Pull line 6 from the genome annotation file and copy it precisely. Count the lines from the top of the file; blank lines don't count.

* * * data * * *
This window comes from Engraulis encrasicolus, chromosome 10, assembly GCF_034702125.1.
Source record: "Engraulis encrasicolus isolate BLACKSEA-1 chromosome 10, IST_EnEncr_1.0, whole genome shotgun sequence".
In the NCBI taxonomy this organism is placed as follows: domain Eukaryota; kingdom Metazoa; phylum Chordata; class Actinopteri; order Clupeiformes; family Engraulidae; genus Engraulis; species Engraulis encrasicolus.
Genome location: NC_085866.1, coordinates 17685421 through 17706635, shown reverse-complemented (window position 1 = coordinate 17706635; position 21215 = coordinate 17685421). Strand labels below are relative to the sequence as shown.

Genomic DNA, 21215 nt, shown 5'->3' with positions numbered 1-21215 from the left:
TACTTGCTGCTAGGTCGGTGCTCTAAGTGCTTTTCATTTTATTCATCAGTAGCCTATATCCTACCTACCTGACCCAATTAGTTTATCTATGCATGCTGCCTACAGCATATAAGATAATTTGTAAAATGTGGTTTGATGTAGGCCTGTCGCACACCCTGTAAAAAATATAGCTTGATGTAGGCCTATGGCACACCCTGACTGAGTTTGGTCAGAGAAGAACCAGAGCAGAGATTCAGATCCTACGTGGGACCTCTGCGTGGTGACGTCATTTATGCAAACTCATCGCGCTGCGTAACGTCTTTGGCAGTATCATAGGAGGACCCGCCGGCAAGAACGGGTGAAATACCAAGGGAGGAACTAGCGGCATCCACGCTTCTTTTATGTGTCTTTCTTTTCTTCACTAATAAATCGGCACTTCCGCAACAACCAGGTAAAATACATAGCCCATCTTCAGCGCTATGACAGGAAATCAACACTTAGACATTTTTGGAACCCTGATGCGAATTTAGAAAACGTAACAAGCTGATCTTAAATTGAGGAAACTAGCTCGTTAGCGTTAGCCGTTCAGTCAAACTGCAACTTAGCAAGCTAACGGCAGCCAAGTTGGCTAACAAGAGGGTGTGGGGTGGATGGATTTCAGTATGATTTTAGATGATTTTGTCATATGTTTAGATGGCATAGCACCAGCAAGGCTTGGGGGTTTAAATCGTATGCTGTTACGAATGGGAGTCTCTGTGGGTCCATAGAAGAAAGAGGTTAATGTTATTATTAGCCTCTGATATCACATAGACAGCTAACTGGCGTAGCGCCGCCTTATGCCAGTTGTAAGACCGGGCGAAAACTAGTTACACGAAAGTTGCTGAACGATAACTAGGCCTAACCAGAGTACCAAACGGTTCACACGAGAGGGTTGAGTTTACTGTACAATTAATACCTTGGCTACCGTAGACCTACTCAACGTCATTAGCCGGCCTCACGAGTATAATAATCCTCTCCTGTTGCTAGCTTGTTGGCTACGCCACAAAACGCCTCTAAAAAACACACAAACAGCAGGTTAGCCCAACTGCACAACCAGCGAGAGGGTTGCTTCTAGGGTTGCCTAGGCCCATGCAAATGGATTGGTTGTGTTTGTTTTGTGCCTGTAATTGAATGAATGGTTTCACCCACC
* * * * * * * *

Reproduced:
TACTTGCTGCTAGGTCGGTGCTCTAAGTGCTTTTCATTTTATTCATCAGTAGCCTATATCCTACCTACCTGACCCAATTAGTTTATCTATGCATGCTGCCTACAGCATATAAGATAATTTGTAAAATGTGGTTTGATGTAGGCCTGTCGCACACCCTGTAAAAAATATAGCTTGATGTAGGCCTATGGCACACCCTGACTGAGTTTGGTCAGAGAAGAACCAGAGCAGAGATTCAGATCCTACGTGGGACCTCTGCGTGGTGACGTCATTTATGCAAACTCATCGCGCTGCGTAACGTCTTTGGCAGTATCATAGGAGGACCCGCCGGCAAGAACGGGTGAAATACCAAGGGAGGAACTAGCGGCATCCACGCTTCTTTTATGTGTCTTTCTTTTCTTCACTAATAAATCGGCACTTCCGCAACAACCAGGTAAAATACATAGCCCATCTTCAGCGCTATGACAGGAAATCAACACTTAGACATTTTTGGAACCCTGATGCGAATTTAGAAAACGTAACAAGCTGATCTTAAATTGAGGAAACTAGCTCGTTAGCGTTAGCCGTTCAGTCAAACTGCAACTTAGCAAGCTAACGGCAGCCAAGTTGGCTAACAAGAGGGTGTGGGGTGGATGGATTTCAGTATGATTTTAGATGATTTTGTCATATGTTTAGATGGCATAGCACCAGCAAGGCTTGGGGGTTTAAATCGTATGCTGTTACGAATGGGAGTCTCTGTGGGTCCATAGAAGAAAGAGGTTAATGTTATTATTAGCCTCTGATATCACATAGACAGCTAACTGGCGTAGCGCCGCCTTATGCCAGTTGTAAGACCGGGCGAAAACTAGTTACACGAAAGTTGCTGAACGATAACTAGGCCTAACCAGAGTACCAAACGGTTCACACGAGAGGGTTGAGTTTACTGTACAATTAATACCTTGGCTACCGTAGACCTACTCAACGTCATTAGCCGGCCTCACGAGTATAATAATCCTCTCCTGTTGCTAGCTTGTTGGCTACGCCACAAAACGCCTCTAAAAAACACACAAACAGCAGGTTAGCCCAACTGCACAACCAGCGAGAGGGTTGCTTCTAGGGTTGCCTAGGCCCATGCAAATGGATTGGTTGTGTTTGTTTTGTGCCTGTAATTGAATGAATGGTTTCACCCACC